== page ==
Brandon McKoy

mckoy small for website 200x200Brandon McKoy, Director of Government and Public Affairs, helps to ensure that NJPP’s research, advocacy and government relations activities are successfully driving a state policy agenda for economic justice and shared prosperity. He also produces timely, credible and accessible research and analysis on issues including, but not limited to, economic security, the social safety net and economic opportunity.

Brandon’s research interests include: the minimum wage, paid sick leave, the earned income tax credit, equitable internet access, affordable housing, urban planning and criminal justice.

Before joining NJPP in August 2014 as a national fellow under the State Priorities Partnership’s and Center on Budget and Policy Priorities’ state policy fellowship program, Brandon worked as a Program Associate at The Fund for New Jersey, where he assisted in grantmaking on public policy issues that particularly affect low-income and minority populations in New Jersey. He also worked as an AmeriCorps Vista at HANDS, Inc., a community development corporation in New Jersey, where he worked to mitigate the negative impact of foreclosures and increase citizen participation in local decision-making.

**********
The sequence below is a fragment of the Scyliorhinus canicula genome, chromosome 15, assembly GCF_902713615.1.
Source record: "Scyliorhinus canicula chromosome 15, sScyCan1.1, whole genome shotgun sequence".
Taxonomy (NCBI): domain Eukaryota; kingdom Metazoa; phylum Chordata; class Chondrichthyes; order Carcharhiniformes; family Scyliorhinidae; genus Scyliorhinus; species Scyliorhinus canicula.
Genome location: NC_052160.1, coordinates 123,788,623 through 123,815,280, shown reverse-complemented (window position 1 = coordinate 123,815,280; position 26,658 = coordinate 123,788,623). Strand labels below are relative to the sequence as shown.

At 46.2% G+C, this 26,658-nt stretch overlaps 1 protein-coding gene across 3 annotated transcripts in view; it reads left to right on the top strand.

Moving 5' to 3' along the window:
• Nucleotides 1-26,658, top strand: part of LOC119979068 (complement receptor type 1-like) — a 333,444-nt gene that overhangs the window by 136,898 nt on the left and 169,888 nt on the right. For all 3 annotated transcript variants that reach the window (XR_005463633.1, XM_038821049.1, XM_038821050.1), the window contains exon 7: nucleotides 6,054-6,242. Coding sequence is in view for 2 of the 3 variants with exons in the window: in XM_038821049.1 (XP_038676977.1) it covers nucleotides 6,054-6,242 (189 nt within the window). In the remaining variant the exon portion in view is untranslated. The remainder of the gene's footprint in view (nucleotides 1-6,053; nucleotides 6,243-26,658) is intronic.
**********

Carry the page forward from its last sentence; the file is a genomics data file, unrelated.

Brandon is currently the Deputy Chapter Director of New Leaders Council – New Jersey and on the Board of the New Jersey Work Environment Council and I Am Trenton. He received a MA in City & Regional Planning and Policy Development from Rutgers University’s Edward J. Bloustein School of Planning and Public Policy and holds a BS degree in Social Psychology from The College of New Jersey.

Email: mckoy (at) njpp.org | Phone: 609-393-1145 ext. 14

 

Op-Ed: A $15 Minimum Wage is an Economic Necessity

New Jersey’s working families have fallen far behind thanks to decades of stagnant wages.

Expanding EITC Could Help Over 1 Million New Jersey Families

Federal proposal would deliver real tax reform to 47 million working Americans.

Tax Credit Delays Continue to Hurt New Jersey Families

State’s EITC ‘fraud screening’ process targets the most vulnerable taxpayers.

16-Cent Wage Hike is Not Enough for New Jersey’s Low-Paid Workers

Gradually increasing the minimum wage to $15 an hour is urgently needed.

New Jersey’s Investment in Higher Ed Still Falling Short

Support for public colleges and universities is 21.3 percent lower than in 2008.